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Planting Grocery Garlic

Don’t let that sprouting garlic clove go to waste! Yes, that garlic clove can be grown into a lovely full bulb of garlic and winter is the perfect time to plant it.

Watch the video below to see how to plant your garlic and read below to learn more about how to take care of it, harvest it and store it.

As I mentioned in the video above, there are two types of garlic: hardneck garlic and softneck garlic.  

Hardneck garlic develops a long flowering stem, called a scape and the cloves circle this stem in a neat single row.  They grow well in cold climates and are known to have larger cloves with a tasty mild flavour.  Even though they are delicious, we don’t tend to see this type as often in our local shops because they only keep for about 5 to 6 months.

Softneck garlic, on the other hand, is what we mostly see in our grocery stores due to their longer shelf life – about a year.  They have more than one row of cloves surrounding the centre of the bulb.  These are the kind of garlic bulbs that you might see beautifully plaited together as their ‘necks’ are more flexible.  The cloves are usually quite a bit smaller than the hardneck variety and they tend to have a stronger flavour.

Winter is an ideal time to plant softneck garlic cloves as they need a spell of one to two weeks at 0-4C to trigger proper bulb growth.  So let’s get them in the ground!

One thing before we start, the RHS specifically warns against planting garlic from your grocery store.  This is because there is a possibility they might carry disease.  With this in mind, I suggest planting any store bought cloves in a planter rather than in the ground. This will help prevent disease from contaminating your growing space for any neighbouring or future plants.  If you have purchased certified disease free ‘seed garlic’, these can be put right into the ground.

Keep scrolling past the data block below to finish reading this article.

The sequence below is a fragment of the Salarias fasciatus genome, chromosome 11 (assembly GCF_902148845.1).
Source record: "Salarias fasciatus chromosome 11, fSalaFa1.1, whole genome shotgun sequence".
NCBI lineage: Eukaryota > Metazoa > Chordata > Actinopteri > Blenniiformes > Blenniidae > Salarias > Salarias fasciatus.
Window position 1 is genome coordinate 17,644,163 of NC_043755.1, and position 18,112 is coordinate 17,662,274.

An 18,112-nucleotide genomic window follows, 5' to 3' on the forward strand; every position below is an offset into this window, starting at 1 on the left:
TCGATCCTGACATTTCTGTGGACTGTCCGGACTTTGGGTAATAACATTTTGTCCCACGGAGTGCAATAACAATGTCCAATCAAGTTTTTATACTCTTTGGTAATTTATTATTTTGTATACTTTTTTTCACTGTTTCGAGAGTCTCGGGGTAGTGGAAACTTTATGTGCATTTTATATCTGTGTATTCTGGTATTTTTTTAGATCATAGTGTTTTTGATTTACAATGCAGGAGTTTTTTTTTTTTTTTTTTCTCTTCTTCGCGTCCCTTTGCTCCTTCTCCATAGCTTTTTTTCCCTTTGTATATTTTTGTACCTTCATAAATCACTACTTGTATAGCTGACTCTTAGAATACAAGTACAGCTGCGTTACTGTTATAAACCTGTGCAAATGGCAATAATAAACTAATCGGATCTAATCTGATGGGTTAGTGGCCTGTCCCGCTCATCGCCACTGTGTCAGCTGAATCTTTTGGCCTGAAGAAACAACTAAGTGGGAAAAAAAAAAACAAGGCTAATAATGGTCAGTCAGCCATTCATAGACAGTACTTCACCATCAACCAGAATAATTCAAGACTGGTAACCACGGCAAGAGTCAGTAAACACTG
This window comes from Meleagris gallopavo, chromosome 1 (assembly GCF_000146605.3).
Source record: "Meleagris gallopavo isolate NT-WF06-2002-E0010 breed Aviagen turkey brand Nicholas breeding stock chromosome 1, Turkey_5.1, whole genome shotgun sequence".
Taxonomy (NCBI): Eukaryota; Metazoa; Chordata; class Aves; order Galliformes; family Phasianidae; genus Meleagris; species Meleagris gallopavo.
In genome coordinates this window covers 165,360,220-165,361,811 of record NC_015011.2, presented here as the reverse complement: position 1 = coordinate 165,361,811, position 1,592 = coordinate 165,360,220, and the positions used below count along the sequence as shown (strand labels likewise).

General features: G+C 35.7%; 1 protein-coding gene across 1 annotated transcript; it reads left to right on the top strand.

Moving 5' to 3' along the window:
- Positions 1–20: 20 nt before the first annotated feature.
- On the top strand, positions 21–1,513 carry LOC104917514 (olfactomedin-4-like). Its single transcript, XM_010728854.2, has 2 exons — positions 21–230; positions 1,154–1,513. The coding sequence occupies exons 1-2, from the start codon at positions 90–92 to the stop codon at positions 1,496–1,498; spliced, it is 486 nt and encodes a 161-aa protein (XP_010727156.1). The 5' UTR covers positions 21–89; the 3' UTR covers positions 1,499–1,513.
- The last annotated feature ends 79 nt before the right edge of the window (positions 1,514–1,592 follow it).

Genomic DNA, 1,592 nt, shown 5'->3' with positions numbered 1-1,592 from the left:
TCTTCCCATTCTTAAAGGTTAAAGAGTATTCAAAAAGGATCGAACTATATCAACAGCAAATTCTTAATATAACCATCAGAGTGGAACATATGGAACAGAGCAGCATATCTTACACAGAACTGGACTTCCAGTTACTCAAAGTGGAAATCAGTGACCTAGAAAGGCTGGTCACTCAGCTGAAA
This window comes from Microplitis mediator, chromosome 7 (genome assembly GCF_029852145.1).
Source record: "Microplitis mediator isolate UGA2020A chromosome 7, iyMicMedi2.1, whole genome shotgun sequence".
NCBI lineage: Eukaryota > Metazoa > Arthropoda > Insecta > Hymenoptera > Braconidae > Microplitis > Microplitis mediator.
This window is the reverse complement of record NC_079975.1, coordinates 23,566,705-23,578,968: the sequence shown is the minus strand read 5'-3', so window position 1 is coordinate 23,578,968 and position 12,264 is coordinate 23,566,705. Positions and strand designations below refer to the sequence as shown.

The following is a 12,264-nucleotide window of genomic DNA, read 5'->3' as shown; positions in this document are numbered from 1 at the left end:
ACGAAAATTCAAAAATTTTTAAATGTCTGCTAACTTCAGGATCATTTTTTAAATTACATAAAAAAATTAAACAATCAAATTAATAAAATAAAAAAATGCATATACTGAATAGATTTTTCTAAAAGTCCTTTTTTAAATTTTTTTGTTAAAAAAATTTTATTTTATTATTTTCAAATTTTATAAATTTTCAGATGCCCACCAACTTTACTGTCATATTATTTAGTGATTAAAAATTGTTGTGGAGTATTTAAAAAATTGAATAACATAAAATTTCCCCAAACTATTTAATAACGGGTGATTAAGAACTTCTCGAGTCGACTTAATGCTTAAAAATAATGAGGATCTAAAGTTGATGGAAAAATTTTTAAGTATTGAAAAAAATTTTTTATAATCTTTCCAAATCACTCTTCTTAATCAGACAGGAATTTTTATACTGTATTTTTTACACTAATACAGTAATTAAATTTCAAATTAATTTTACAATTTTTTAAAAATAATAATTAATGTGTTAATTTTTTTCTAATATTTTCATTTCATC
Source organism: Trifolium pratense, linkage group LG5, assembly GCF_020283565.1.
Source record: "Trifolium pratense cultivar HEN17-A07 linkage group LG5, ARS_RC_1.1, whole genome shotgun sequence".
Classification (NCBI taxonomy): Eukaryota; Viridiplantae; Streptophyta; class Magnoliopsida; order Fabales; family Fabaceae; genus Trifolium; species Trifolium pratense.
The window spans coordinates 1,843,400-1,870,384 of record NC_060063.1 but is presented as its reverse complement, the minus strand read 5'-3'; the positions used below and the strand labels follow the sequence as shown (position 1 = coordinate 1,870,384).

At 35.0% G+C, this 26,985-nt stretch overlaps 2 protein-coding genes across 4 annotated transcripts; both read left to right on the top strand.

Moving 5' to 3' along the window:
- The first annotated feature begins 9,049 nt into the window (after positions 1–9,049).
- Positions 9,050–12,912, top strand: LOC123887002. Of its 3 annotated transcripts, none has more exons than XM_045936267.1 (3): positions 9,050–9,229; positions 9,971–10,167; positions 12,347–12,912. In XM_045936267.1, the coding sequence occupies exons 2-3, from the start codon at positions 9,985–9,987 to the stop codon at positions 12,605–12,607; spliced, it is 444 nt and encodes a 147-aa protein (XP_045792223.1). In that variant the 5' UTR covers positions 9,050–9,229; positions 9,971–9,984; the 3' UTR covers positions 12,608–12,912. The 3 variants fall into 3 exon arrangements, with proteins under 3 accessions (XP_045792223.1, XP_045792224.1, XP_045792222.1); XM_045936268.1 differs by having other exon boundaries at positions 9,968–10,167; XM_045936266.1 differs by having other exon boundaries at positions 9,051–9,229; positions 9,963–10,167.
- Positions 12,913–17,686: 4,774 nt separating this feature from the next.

Site and Ground

Garlic likes a sunny, warm location in rich, well-drained soil. If you have a bit of fresh compost, work it into the soil before you plant.  Also make sure the location you have selected won’t get too wet over the winter.

Planting

Planting garlic cloves is very simple.  First, separate the cloves from each other, but do not peel them.  Generally, you will grow larger bulbs from the largest cloves. If space is at a premium in your garden as it is in mine, I recommend planting just the largest cloves.  Now, make a hole for each of your cloves so the the tip of the clove will be about 2.5cm (1in) deep.  Space these holes about 5cm (2in) apart.  Space them further, 15cm (6in) apart and in rows 30cm (12in) apart if you are planting into the ground instead of a container.  Put one clove in each hole with the pointed (or sprouted) end up and cover with about 2.5cm (1in) of soil.  That’s it!  Like with other plants or seedlings, covering these with horticultural fleece will help prevent birds and foxes from pulling up up your newly planted cloves.

Care

Garlic needs plenty of water during it’s growing season between March and June.  That said, make sure not to overwater as high moisture levels and low light can cause leaf rust.  Ideally you want the soil wet, but not soggy throughout their growing period.  Make sure to keep the garlic planter well weeded because garlic has long, thin, straight leaves that make them vulnerable to being smothered by weeds.  Once the green leaves of the garlic stop growing and start to yellow a bit, stop watering.  This will keep the bulbs from rotting at the neck.

Harvesting

Harvesting full garlic bulbs requires some patience as it can take up to 7 months for your bulbs to reach maturity.  You will know it is time to harvest your garlic when the leaves have turned completely yellow.  This will be sometime in July or August, depending on when you planted your bulbs.  Harvest your garlic when the weather is dry and gently loosen them out of the soil with a garden fork as they bruise very easily.  Shake off the loose soil and leave them out to dry on the surface of the soil for a few hours.  Next you will need to dry out (“cure”) your garlic in a protected airy space for about three weeks.  Whey they are nice and dry, you can trim the tops and roots off and store them.  

You can also harvest garlic shoots while they are still green and enjoy them much like you would chives.  Cut off shoots that are about 4 inches tall and make sure to never take more than 1/3 of the plant at a time.  Doing this will likely make the bulb smaller. You can always plant those smaller garlic cloves and use them in this way rather than harvesting them as a bulb in the summer.

Storage

Store the garlic as whole bulbs as once you remove a clove from a bulb the broken head will only keep for about 3 to 10 days.  Light and moisture can cause mould to grow on the garlic. Make sure to put the bulbs in a basket or open paper bag to allow for air to circulate around them. Put them somewhere dark, but at room temperature, like a cupboard or pantry. If you have 10 or more bulbs, plaiting them and hanging them makes an attractive storage solution.